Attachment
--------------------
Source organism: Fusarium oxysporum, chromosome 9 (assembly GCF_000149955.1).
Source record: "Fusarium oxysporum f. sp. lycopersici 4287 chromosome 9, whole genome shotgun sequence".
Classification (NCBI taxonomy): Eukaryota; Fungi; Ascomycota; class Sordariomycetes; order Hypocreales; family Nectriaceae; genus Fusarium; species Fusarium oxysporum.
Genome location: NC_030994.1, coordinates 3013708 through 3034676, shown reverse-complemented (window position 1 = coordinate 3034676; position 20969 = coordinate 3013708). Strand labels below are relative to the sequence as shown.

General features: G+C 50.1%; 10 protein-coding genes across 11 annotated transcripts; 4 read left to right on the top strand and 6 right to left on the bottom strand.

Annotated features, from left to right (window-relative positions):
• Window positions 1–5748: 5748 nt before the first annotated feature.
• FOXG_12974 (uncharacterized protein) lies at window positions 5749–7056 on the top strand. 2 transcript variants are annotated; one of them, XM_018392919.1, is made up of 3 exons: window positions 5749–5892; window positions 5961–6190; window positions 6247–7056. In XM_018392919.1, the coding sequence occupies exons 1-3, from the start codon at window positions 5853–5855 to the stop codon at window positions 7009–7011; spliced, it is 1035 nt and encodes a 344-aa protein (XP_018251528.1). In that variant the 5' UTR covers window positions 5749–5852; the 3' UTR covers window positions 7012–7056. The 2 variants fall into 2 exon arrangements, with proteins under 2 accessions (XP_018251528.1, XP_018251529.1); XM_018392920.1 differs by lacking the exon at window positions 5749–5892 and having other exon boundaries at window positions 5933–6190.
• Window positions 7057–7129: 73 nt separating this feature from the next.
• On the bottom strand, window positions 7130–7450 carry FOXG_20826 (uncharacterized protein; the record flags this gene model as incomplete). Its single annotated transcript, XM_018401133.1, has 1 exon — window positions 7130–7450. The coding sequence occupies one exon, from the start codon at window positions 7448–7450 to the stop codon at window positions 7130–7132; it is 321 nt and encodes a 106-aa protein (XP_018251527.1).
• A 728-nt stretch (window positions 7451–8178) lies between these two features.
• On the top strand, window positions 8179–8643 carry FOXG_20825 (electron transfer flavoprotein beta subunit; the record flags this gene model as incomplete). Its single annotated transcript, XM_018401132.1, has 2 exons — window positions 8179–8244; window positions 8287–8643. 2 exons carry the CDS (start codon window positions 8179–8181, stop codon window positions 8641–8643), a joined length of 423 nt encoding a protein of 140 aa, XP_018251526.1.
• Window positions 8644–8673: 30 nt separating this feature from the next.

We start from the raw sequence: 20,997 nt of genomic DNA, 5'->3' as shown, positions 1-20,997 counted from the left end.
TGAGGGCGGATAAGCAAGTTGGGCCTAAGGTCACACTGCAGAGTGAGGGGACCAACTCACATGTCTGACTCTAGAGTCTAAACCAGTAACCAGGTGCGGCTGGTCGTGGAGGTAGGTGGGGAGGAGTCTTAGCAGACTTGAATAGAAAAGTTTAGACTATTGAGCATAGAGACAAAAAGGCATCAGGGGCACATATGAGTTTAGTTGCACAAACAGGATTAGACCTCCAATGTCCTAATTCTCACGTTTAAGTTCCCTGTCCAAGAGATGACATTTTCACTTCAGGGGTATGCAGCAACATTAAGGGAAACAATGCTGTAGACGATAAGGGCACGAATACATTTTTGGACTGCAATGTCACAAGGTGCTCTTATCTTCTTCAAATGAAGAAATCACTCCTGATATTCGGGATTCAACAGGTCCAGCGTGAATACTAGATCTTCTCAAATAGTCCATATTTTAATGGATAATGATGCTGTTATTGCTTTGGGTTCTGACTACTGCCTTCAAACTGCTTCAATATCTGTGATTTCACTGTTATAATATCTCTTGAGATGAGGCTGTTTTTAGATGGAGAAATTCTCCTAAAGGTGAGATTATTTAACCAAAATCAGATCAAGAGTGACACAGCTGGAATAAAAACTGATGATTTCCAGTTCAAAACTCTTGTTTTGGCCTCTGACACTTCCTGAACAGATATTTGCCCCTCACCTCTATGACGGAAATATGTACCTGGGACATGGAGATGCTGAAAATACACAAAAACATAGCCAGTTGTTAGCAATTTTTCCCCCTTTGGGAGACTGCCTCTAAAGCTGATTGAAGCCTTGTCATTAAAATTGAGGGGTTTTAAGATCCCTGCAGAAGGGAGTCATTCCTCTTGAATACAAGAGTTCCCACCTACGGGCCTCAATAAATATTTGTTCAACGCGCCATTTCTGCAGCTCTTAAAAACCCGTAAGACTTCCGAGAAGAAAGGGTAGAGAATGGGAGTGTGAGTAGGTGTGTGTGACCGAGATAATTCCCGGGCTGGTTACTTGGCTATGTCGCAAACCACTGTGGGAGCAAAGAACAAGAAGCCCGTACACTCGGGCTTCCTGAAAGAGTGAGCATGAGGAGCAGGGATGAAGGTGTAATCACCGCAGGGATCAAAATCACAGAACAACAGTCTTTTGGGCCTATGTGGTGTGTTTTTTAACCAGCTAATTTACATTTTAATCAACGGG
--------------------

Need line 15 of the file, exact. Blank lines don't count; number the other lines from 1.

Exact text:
TGAGGGCGGATAAGCAAGTTGGGCCTAAGGTCACACTGCAGAGTGAGGGGACCAACTCACATGTCTGACTCTAGAGTCTAAACCAGTAACCAGGTGCGGCTGGTCGTGGAGGTAGGTGGGGAGGAGTCTTAGCAGACTTGAATAGAAAAGTTTAGACTATTGAGCATAGAGACAAAAAGGCATCAGGGGCACATATGAGTTTAGTTGCACAAACAGGATTAGACCTCCAATGTCCTAATTCTCACGTTTAAGTTCCCTGTCCAAGAGATGACATTTTCACTTCAGGGGTATGCAGCAACATTAAGGGAAACAATGCTGTAGACGATAAGGGCACGAATACATTTTTGGACTGCAATGTCACAAGGTGCTCTTATCTTCTTCAAATGAAGAAATCACTCCTGATATTCGGGATTCAACAGGTCCAGCGTGAATACTAGATCTTCTCAAATAGTCCATATTTTAATGGATAATGATGCTGTTATTGCTTTGGGTTCTGACTACTGCCTTCAAACTGCTTCAATATCTGTGATTTCACTGTTATAATATCTCTTGAGATGAGGCTGTTTTTAGATGGAGAAATTCTCCTAAAGGTGAGATTATTTAACCAAAATCAGATCAAGAGTGACACAGCTGGAATAAAAACTGATGATTTCCAGTTCAAAACTCTTGTTTTGGCCTCTGACACTTCCTGAACAGATATTTGCCCCTCACCTCTATGACGGAAATATGTACCTGGGACATGGAGATGCTGAAAATACACAAAAACATAGCCAGTTGTTAGCAATTTTTCCCCCTTTGGGAGACTGCCTCTAAAGCTGATTGAAGCCTTGTCATTAAAATTGAGGGGTTTTAAGATCCCTGCAGAAGGGAGTCATTCCTCTTGAATACAAGAGTTCCCACCTACGGGCCTCAATAAATATTTGTTCAACGCGCCATTTCTGCAGCTCTTAAAAACCCGTAAGACTTCCGAGAAGAAAGGGTAGAGAATGGGAGTGTGAGTAGGTGTGTGTGACCGAGATAATTCCCGGGCTGGTTACTTGGCTATGTCGCAAACCACTGTGGGAGCAAAGAACAAGAAGCCCGTACACTCGGGCTTCCTGAAAGAGTGAGCATGAGGAGCAGGGATGAAGGTGTAATCACCGCAGGGATCAAAATCACAGAACAACAGTCTTTTGGGCCTATGTGGTGTGTTTTTTAACCAGCTAATTTACATTTTAATCAACGGG